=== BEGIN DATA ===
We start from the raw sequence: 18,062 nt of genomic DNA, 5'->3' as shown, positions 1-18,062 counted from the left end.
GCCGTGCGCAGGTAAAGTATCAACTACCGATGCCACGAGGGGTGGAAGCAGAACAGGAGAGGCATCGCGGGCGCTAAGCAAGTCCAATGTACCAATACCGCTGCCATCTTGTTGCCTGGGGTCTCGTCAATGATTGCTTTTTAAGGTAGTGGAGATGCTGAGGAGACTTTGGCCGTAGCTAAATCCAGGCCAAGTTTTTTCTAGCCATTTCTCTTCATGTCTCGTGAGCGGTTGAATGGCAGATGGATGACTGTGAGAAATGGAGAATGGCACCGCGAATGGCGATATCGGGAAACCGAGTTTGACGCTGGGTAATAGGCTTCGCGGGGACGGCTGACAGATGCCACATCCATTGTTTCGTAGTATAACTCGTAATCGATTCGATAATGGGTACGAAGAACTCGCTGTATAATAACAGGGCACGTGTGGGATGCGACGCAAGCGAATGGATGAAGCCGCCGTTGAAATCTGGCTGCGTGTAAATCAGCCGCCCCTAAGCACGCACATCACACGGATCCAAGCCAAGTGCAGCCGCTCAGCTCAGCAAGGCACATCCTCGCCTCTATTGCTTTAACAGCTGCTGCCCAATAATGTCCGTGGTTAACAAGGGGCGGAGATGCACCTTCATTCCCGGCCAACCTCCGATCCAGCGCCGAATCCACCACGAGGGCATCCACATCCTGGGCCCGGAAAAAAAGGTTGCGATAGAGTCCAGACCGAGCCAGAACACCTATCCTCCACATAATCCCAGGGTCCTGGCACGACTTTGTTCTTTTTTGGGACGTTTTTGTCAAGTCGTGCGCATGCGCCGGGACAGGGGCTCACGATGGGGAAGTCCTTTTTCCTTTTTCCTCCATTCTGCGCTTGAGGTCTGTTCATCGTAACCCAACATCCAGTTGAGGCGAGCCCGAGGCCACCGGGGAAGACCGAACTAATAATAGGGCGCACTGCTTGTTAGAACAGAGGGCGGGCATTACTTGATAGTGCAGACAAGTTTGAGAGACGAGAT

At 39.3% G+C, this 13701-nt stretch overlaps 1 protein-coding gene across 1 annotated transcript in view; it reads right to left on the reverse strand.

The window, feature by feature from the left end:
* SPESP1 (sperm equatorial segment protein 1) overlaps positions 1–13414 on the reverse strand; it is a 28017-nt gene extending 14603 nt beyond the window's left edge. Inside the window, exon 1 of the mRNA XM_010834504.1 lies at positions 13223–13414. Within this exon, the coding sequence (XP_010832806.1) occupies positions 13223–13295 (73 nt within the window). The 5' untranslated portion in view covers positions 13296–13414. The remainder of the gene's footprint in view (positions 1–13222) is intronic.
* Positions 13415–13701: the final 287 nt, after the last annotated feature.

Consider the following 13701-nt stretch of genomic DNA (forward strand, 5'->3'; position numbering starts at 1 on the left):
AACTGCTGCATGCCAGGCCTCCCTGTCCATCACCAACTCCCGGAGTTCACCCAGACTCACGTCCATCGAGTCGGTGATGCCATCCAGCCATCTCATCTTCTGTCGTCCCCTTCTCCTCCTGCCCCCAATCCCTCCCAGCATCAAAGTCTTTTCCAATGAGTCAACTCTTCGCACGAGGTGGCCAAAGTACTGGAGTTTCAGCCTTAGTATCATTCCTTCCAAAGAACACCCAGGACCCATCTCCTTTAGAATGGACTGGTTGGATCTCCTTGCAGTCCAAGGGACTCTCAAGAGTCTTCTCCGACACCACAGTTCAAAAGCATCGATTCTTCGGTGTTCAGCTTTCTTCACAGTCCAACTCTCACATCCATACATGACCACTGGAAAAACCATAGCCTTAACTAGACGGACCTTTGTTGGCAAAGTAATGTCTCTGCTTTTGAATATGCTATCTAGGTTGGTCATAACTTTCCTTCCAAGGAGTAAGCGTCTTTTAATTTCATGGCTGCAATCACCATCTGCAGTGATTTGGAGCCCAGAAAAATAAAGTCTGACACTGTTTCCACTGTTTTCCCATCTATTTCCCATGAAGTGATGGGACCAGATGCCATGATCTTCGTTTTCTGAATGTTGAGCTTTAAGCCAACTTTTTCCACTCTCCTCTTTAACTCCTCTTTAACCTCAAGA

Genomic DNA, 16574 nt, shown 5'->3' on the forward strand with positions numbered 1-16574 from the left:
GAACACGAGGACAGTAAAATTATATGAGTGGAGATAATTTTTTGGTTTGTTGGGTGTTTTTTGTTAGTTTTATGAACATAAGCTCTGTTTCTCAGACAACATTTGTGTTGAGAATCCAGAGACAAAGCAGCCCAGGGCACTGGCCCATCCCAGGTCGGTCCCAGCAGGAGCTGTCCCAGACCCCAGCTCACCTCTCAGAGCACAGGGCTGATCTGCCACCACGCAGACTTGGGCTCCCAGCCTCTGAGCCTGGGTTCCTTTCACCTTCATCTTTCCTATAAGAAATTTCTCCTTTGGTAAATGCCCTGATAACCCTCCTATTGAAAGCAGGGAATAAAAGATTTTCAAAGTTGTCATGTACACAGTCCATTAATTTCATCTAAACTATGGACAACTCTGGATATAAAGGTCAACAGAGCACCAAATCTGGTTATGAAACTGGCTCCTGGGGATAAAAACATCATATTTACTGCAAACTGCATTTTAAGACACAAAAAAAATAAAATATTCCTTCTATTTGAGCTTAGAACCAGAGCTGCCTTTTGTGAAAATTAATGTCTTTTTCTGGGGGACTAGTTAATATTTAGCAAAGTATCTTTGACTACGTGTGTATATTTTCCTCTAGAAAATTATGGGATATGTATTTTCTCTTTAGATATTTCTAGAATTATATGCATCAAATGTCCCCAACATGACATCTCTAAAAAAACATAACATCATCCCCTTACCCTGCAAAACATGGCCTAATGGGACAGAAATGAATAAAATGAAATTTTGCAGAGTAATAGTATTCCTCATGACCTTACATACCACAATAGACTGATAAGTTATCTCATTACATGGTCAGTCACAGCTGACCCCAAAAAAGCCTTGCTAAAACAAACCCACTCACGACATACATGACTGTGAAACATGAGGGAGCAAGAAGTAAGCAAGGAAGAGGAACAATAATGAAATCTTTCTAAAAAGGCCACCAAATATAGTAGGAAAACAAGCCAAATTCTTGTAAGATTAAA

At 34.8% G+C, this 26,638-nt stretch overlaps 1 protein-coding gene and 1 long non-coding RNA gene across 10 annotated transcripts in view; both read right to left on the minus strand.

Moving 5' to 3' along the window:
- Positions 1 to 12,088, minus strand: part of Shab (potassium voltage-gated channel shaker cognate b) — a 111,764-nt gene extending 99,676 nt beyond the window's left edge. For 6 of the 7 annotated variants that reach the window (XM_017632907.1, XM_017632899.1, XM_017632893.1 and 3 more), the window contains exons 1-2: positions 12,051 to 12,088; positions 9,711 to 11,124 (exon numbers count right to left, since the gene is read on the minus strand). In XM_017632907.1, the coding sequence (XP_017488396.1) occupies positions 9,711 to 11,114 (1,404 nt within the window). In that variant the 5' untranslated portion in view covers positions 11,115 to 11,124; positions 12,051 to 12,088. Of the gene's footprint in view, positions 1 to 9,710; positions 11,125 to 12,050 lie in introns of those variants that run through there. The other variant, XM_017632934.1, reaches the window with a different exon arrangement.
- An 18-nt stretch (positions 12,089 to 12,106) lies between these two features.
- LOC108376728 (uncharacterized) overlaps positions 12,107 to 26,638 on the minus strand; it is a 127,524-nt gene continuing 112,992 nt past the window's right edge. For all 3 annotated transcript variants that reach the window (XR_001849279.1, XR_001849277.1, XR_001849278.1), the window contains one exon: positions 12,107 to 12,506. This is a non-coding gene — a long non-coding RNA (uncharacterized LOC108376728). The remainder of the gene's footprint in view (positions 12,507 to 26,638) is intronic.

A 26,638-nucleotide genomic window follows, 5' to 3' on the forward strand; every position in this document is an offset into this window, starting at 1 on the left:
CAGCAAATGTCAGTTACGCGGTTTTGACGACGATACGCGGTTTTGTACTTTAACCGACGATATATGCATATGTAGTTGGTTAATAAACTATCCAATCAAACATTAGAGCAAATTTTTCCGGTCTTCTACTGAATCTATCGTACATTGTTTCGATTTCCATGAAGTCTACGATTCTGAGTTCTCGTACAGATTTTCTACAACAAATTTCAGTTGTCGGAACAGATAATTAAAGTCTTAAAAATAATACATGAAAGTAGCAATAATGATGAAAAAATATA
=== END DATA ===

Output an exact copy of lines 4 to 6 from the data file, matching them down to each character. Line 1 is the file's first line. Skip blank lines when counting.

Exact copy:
The window, feature by feature from the left end:
* SPESP1 (sperm equatorial segment protein 1) overlaps positions 1–13414 on the reverse strand; it is a 28017-nt gene extending 14603 nt beyond the window's left edge. Inside the window, exon 1 of the mRNA XM_010834504.1 lies at positions 13223–13414. Within this exon, the coding sequence (XP_010832806.1) occupies positions 13223–13295 (73 nt within the window). The 5' untranslated portion in view covers positions 13296–13414. The remainder of the gene's footprint in view (positions 1–13222) is intronic.
* Positions 13415–13701: the final 287 nt, after the last annotated feature.